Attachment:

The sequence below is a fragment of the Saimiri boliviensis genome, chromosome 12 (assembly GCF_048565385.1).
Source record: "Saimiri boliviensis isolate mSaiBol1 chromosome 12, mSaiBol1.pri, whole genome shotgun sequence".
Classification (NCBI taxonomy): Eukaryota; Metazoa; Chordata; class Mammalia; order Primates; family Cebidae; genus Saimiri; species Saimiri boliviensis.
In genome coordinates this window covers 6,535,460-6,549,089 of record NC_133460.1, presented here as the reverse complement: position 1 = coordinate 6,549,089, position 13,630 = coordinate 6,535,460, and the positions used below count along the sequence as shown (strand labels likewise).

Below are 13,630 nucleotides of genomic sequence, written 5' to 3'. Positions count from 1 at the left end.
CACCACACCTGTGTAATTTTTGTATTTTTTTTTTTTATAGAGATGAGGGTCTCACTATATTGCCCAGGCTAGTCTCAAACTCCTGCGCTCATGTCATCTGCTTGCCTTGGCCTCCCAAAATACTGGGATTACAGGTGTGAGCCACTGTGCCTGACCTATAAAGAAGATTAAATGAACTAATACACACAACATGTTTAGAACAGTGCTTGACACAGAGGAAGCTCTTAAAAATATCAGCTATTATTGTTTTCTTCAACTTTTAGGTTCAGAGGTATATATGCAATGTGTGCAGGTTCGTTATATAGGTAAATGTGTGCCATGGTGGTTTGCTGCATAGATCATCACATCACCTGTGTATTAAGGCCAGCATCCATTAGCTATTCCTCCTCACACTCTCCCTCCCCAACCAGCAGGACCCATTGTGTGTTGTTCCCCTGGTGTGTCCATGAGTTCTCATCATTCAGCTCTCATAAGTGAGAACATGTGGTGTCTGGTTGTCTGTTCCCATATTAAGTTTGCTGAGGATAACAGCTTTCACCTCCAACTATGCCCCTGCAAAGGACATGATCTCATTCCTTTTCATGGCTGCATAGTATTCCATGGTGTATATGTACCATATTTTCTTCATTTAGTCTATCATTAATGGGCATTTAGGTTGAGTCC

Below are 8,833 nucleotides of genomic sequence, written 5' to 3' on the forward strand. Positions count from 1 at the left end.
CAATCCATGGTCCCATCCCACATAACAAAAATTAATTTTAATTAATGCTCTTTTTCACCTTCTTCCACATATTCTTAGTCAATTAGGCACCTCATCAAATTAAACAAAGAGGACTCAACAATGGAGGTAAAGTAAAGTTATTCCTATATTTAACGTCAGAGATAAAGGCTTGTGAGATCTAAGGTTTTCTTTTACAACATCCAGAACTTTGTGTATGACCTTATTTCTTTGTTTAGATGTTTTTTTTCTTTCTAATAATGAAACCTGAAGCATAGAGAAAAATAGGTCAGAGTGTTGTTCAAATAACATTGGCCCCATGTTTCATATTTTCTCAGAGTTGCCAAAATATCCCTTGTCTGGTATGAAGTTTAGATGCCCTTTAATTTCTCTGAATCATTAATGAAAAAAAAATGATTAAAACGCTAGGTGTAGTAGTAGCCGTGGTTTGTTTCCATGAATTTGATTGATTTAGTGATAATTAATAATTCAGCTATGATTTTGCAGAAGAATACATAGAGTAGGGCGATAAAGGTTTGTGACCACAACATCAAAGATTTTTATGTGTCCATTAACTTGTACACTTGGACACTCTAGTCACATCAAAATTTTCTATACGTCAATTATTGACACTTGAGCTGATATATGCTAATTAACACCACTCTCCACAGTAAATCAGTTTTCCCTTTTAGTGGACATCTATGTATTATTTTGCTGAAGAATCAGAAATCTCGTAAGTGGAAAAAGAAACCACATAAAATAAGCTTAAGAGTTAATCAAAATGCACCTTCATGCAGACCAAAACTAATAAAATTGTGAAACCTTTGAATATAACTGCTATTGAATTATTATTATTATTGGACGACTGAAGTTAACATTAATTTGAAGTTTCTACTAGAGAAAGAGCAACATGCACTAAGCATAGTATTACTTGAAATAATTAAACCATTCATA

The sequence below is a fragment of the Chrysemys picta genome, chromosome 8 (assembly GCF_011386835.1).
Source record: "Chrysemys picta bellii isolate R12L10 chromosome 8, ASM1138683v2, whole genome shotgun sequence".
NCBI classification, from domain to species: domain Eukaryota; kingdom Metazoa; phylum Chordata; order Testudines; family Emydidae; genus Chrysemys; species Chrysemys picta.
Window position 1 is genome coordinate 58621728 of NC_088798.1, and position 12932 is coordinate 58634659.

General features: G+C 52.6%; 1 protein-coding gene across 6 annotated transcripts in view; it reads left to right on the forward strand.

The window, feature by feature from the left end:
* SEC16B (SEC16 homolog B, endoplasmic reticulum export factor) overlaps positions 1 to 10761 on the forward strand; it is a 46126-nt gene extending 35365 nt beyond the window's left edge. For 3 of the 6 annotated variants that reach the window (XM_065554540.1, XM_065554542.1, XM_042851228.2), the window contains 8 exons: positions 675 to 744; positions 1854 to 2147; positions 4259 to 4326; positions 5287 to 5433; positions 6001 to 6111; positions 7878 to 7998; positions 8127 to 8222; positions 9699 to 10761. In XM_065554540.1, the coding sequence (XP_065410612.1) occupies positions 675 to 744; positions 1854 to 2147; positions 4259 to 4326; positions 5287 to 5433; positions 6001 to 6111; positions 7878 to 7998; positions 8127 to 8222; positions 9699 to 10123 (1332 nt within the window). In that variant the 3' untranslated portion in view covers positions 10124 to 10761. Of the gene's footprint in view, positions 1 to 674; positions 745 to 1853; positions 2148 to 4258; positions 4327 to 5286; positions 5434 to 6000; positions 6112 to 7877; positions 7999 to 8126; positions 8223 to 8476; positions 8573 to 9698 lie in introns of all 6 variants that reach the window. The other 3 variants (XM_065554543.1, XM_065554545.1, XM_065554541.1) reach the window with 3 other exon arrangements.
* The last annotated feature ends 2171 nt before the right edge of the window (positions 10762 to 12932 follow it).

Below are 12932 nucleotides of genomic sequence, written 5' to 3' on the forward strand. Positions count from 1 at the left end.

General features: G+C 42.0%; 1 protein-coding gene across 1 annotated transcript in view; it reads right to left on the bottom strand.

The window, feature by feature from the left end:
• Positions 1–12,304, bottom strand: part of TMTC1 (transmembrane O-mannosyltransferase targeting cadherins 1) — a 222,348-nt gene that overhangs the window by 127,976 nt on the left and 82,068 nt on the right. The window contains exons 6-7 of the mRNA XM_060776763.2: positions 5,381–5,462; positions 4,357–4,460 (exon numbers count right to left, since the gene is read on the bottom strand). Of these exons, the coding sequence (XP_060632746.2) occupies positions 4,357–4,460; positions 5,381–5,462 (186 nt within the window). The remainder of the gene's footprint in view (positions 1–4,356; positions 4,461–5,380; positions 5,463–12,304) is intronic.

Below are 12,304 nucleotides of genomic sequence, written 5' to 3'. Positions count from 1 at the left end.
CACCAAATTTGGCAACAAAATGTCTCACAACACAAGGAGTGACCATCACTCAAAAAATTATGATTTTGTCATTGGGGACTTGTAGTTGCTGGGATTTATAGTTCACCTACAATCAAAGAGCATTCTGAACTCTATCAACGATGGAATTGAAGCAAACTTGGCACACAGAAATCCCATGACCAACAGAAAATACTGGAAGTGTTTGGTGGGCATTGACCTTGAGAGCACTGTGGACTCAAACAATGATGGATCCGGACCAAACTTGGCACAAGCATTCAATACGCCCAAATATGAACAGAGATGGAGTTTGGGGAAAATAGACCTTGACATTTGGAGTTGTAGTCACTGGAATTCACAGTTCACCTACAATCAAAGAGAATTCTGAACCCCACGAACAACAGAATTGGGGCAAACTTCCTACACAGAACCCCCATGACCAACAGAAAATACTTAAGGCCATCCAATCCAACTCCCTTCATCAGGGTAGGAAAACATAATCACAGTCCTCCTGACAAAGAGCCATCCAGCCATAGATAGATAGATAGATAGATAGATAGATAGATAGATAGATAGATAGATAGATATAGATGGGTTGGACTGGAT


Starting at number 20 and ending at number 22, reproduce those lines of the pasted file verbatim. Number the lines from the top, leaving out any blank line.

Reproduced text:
• Positions 1–12,304, bottom strand: part of TMTC1 (transmembrane O-mannosyltransferase targeting cadherins 1) — a 222,348-nt gene that overhangs the window by 127,976 nt on the left and 82,068 nt on the right. The window contains exons 6-7 of the mRNA XM_060776763.2: positions 5,381–5,462; positions 4,357–4,460 (exon numbers count right to left, since the gene is read on the bottom strand). Of these exons, the coding sequence (XP_060632746.2) occupies positions 4,357–4,460; positions 5,381–5,462 (186 nt within the window). The remainder of the gene's footprint in view (positions 1–4,356; positions 4,461–5,380; positions 5,463–12,304) is intronic.

Below are 12,304 nucleotides of genomic sequence, written 5' to 3'. Positions count from 1 at the left end.
CACCAAATTTGGCAACAAAATGTCTCACAACACAAGGAGTGACCATCACTCAAAAAATTATGATTTTGTCATTGGGGACTTGTAGTTGCTGGGATTTATAGTTCACCTACAATCAAAGAGCATTCTGAACTCTATCAACGATGGAATTGAAGCAAACTTGGCACACAGAAATCCCATGACCAACAGAAAATACTGGAAGTGTTTGGTGGGCATTGACCTTGAGAGCACTGTGGACTCAAACAATGATGGATCCGGACCAAACTTGGCACAAGCATTCAATACGCCCAAATATGAACAGAGATGGAGTTTGGGGAAAATAGACCTTGACATTTGGAGTTGTAGTCACTGGAATTCACAGTTCACCTACAATCAAAGAGAATTCTGAACCCCACGAACAACAGAATTGGGGCAAACTTCCTACACAGAACCCCCATGACCAACAGAAAATACTTAAGGCCATCCAATCCAACTCCCTTCATCAGGGTAGGAAAACATAATCACAGTCCTCCTGACAAAGAGCCATCCAGCCATAGATAGATAGATAGATAGATAGATAGATAGATAGATAGATAGATAGATAGATATAGATGGGTTGGACTGGAT